3 Unexpected Reasons You Should Be Drinking Canned Wine
The case for cans.
Canned wine is here — and here to stay — thanks to loyal fans who enjoy imbibing in a way that doesn’t require a corkscrew or a special stemmed glass.
The first canned wine was reportedly sold in 1936, but sales have only really started to skyrocket in the past two decades after Francis Ford Coppola’s Sofia launched in 2002. Canned wine still makes up a relatively tiny segment of the total wine market (trailing boxes, bottles and tetra packs), however, it’s the fastest-growing of all packaging options, according to a Nielsen report.
And we know what you’re wondering: Doesn’t it taste like metal? Each can is lined with a flavor-proof barrier before being filled, so in a word, no.
If you need more convincing, here are three more reasons beyond “no corkscrew required!” to give wine from a can a try.
1. Cans offer built-in portion control.
A bottle is a commitment. Each standard-sized 750-milliliter bottle holds 25.4 ounces, or about five 5-ounce glasses. In comparison, a 375-milliliter can is a couple healthy pours; perfect for sharing with your dinner date on a weeknight. That way you can both score the optimal amount for health benefits (which is a glass a day).
2. Cans can’t get corked.
Wine pros estimate that about 3 percent of all cork-topped bottles exhibit “cork taint.” It smells like soggy cardboard or a wet dog, and is a sign that there’s fungal growth in the natural cork that’s sealing your bottle. While you won’t get sick from drinking corked wine, a tainted cork throws off the natural smell and taste of every ounce inside. Cans and screw-top bottles have zero risk of rotting via cork closure.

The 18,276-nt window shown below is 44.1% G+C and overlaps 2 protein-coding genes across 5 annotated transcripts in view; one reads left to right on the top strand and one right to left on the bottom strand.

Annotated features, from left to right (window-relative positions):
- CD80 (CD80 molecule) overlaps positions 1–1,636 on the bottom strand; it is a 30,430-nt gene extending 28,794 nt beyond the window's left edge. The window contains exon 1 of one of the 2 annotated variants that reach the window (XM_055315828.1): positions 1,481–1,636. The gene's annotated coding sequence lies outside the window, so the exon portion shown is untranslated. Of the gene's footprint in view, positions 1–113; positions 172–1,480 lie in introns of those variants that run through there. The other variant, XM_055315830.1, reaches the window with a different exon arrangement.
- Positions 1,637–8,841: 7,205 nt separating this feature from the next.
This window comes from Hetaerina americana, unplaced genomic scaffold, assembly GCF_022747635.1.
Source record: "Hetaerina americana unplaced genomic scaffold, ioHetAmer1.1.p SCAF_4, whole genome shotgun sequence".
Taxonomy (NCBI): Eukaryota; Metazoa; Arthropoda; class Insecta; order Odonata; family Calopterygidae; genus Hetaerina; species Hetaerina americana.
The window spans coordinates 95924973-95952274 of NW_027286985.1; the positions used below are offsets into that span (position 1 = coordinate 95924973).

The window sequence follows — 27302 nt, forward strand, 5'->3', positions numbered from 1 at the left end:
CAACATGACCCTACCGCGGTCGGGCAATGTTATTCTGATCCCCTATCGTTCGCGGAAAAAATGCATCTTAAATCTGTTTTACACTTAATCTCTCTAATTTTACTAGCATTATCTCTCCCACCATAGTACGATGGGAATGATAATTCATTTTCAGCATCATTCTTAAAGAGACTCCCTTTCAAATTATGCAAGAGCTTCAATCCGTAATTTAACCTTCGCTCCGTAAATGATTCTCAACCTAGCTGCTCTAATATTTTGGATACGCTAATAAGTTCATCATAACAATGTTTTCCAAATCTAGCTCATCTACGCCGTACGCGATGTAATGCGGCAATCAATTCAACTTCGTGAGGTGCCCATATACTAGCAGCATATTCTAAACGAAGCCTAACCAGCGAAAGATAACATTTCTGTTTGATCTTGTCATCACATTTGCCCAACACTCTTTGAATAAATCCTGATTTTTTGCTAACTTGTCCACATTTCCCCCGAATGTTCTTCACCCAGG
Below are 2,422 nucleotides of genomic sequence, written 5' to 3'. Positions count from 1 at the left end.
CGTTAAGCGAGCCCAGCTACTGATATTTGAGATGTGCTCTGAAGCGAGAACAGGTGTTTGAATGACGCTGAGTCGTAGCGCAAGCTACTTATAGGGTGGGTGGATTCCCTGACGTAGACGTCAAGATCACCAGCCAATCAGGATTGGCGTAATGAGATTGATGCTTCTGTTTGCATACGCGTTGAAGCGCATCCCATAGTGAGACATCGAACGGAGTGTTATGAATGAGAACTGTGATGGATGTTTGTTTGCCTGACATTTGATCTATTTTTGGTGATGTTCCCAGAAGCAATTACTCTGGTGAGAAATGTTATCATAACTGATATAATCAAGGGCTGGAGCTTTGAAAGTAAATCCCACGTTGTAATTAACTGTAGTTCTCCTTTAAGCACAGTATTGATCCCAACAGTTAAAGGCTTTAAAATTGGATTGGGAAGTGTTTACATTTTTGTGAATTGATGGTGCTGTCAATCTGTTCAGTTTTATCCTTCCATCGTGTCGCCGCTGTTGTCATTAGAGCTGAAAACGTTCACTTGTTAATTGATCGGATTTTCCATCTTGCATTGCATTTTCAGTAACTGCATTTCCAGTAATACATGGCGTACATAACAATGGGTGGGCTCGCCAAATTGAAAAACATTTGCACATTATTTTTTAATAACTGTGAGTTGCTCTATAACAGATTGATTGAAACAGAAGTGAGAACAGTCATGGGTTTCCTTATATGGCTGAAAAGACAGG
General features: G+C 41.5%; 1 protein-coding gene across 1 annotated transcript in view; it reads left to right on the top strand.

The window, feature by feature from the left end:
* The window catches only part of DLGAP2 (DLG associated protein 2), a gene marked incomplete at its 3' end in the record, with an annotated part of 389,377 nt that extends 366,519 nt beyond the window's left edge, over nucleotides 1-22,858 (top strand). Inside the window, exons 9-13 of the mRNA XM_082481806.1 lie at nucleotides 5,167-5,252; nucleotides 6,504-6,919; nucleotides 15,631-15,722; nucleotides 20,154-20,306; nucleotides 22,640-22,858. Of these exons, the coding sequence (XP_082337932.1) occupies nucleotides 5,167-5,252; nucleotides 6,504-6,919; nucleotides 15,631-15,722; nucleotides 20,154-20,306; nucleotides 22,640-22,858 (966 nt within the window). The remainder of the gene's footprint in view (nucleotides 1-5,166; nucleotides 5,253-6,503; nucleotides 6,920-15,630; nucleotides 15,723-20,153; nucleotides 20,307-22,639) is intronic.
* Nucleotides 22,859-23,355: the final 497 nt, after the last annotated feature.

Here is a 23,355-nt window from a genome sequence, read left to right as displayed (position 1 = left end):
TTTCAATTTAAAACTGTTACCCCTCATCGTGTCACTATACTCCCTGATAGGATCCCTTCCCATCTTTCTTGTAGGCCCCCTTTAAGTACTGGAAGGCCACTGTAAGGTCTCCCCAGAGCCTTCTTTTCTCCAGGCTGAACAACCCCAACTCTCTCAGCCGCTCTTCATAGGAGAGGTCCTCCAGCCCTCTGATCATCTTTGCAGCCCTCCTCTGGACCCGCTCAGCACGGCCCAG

3. They’re better for the environment.
A glass bottle weighs 35 times as much as an aluminum can, so imagine the impact of transporting a can from France to Florida compared to a bottle. UK researchers estimate that vineyards that can rather than bottle cut their shipping-related carbon dioxide emissions by 50 percent.
Ready to give the trend a try? Here are options for every kind of wino.
A radler is typically half beer, half fruit-flavored soda. Here, crafty vintners are combining fermented riesling grape juice (read: wine) with Oregon-grown hops and grapefruit juice.
BUY IT: Mancan, $24.99 for pack of 4
Are you on Team Red or Team White? If your answer is, "All of the above!" this mixed bag of California wines is for you. It includes a rich merlot-like red, an unoaked white, a smooth sparkler and a lightly fruity rosé.
BUY IT: House Wine, $32.00 for pack of 6
With its gold logo, this can of crisp, green apple-forward sparkling wine is already dressed up to party.
BUY IT: Wine Right Now, $138.00 for a case of 24
Stock up for a large gathering by going all in on this crowd-pleasing light red that tastes like berries with a dash of spice.